History of the Web

According to Learning Web Design: A Beginner’s Guide to HTML, CSS, Javascript, and Web Graphics by Jennifer Niederst Robbins,

“[t]he web (originally called the World Wide Web, thus the ‘www’ in site addresses) is…one of the ways information can be shared over the Internet. It is unique in that it allows documents to be linked to one another using hypertext links–thus forming a huge ‘web’ of connected information.”

While Tim Berners-Lee is credited with the invention of the World Wide Web, there were many inventions and discoveries before him that led up to and helped with his invention. In 1945, an article published in Atlantic Monthly by Vannevar Bush described a device called a “Memex,” used for memory extension and made it possible for links to be created between documents. During the 1960s, hypertext technology is developed. Doug Engelbart created NLS, which allowed hypertext browsing editing and email. The term “HyperText” is also coined during this time by Ted Nelson in A File Structure for the Complex, the Changing, and the Indeterminate. In 1967, Andy van Dam and colleagues built the HyperText Editing System and FRESS (File Retrieval and Editing System).

In 1989, Tim Berners-Lee, an employee at CERN, invented the World Wide Web, 20 years after the Internet was established. The three technologies that he based the structure of the Web on included HTML (HyperText Markup Language), URI (Uniform Resource Indentifier) and HTTP (HyperText Transfer Protocol). HTML, according to the World Wide Web Foundation, is “[t]he publishing format for the Web, including the ability to format documents and link to other documents and resources.” Similarly, URI is “[a] kind of ‘address’ that is unique to each resource on the Web.” HTTP, which is a protocol of HTML, “[a]llows for the retrieval of linked resources from across the Web.”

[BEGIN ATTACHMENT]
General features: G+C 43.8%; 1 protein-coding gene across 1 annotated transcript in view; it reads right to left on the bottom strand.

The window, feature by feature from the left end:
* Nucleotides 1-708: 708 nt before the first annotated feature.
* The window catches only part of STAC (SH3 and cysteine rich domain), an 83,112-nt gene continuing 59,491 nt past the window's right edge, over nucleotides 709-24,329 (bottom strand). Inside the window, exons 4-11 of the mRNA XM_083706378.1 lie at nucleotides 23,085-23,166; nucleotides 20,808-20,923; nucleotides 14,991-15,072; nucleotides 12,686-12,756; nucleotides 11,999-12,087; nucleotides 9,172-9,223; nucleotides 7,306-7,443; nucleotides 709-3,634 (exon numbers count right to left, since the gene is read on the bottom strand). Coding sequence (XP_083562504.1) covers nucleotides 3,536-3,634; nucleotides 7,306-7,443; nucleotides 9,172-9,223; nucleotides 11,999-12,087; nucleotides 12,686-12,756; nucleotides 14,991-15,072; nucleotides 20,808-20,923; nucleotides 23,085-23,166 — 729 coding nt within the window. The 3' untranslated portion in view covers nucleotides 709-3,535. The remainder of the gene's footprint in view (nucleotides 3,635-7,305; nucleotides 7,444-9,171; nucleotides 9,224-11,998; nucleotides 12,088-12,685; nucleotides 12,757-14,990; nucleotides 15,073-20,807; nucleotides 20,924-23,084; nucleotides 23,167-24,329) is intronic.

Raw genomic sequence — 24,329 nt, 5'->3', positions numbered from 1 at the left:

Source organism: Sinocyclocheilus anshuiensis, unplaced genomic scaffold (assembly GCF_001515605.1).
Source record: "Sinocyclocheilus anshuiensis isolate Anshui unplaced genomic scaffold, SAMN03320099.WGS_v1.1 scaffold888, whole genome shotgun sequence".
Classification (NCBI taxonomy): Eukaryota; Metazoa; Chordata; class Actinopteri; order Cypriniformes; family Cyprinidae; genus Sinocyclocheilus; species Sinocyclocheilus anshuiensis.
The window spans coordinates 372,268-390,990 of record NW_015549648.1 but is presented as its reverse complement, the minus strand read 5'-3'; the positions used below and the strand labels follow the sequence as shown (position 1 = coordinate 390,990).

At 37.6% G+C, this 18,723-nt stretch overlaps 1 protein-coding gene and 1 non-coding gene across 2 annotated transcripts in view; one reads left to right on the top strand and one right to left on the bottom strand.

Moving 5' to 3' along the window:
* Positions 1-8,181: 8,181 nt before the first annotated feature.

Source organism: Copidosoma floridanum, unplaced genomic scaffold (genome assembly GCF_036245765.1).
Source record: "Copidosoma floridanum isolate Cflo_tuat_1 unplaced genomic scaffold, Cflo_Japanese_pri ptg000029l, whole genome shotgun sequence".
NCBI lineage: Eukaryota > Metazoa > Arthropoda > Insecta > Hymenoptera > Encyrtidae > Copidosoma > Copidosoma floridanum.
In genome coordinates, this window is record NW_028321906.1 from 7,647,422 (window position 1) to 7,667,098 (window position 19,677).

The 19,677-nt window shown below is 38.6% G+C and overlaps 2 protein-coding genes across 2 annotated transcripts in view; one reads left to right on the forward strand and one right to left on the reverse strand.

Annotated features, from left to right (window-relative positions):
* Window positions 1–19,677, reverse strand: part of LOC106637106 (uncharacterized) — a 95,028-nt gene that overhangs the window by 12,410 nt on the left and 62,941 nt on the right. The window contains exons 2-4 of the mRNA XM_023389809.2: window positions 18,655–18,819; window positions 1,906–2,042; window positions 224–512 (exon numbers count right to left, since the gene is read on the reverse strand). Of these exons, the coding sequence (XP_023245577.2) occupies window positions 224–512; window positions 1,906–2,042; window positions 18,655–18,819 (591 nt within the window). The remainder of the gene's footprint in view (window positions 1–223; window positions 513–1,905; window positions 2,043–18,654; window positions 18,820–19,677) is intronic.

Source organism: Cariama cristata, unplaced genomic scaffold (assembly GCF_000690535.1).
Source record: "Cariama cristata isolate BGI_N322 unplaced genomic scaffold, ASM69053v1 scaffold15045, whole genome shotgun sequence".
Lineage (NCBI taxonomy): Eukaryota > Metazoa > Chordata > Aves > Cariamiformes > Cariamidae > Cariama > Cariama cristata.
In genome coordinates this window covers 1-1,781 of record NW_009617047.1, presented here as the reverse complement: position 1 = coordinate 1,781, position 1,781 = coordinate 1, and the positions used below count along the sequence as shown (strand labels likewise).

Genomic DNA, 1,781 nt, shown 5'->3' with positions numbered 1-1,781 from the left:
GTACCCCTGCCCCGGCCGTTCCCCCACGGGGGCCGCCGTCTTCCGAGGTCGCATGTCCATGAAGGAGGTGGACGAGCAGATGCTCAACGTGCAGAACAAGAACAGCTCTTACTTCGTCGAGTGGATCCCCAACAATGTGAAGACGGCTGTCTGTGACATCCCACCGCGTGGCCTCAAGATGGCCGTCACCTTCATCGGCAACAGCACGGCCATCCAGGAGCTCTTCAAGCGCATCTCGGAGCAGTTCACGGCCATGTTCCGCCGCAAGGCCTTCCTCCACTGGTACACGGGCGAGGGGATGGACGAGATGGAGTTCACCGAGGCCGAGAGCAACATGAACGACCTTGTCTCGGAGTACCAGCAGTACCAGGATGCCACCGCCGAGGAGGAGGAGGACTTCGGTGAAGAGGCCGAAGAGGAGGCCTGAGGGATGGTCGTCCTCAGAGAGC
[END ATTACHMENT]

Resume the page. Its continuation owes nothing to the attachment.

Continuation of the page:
In 1993, the World Wide Web technology became available for anyone to use for free. In the following year, in order to help streamline how the Web is used, Berners-Lee founded the World Wide Web Consortium (W3C), a set of standards that are used as guides to ensure one universal Web that is easy and free for everyone to use. Several years later, in 2005, Berners-Lee and colleagues founded the Web Science Trust (WST). This organization is focused on studying the web and understanding how this technology connects and unites humanity, in order to create the best Web possible in the future.

The World Wide Web is an amazing technology. The fact that so many people in so many parts of the world can be connected through the Web has done so much in terms of communication and uniting the world through a common channel. Without this technology, many cultures would likely still be isolated, and would never have had the opportunity to take inspiration from or be influenced by others. People may have felt much more alone in the world, and more limited to what was only physically available to them. Many jobs and careers wouldn’t exist today without the Web. You wouldn’t be reading my posts on this blog without the Web!

And now, as promised, here’s my link to a cool art/design-related site: an infographic about the evolution of the Web. Enjoy!




Hey look, it’s me!

Hello, and welcome to my blog!

My name is Megan Marie Kaplon, and I am currently a Junior Visual Communication Design student at Stevenson University. My design strength lies in print design, but I hope to become skilled in the art of web design as well.

My favorite areas of design include:

  • print design
  • logo design
  • package design
  • typography
  • photography

This semester, I am beginning my adventure into the world of web design. I hope to gain a basic understanding of how the web works, and be able to start designing custom websites in the future (so look out for this blog to improve as time goes on!).

At the end of every post, I’m going to try and share a link to an interesting or cool site that is art or design-related in some way. Please enjoy your source of entertainment for the next few hours.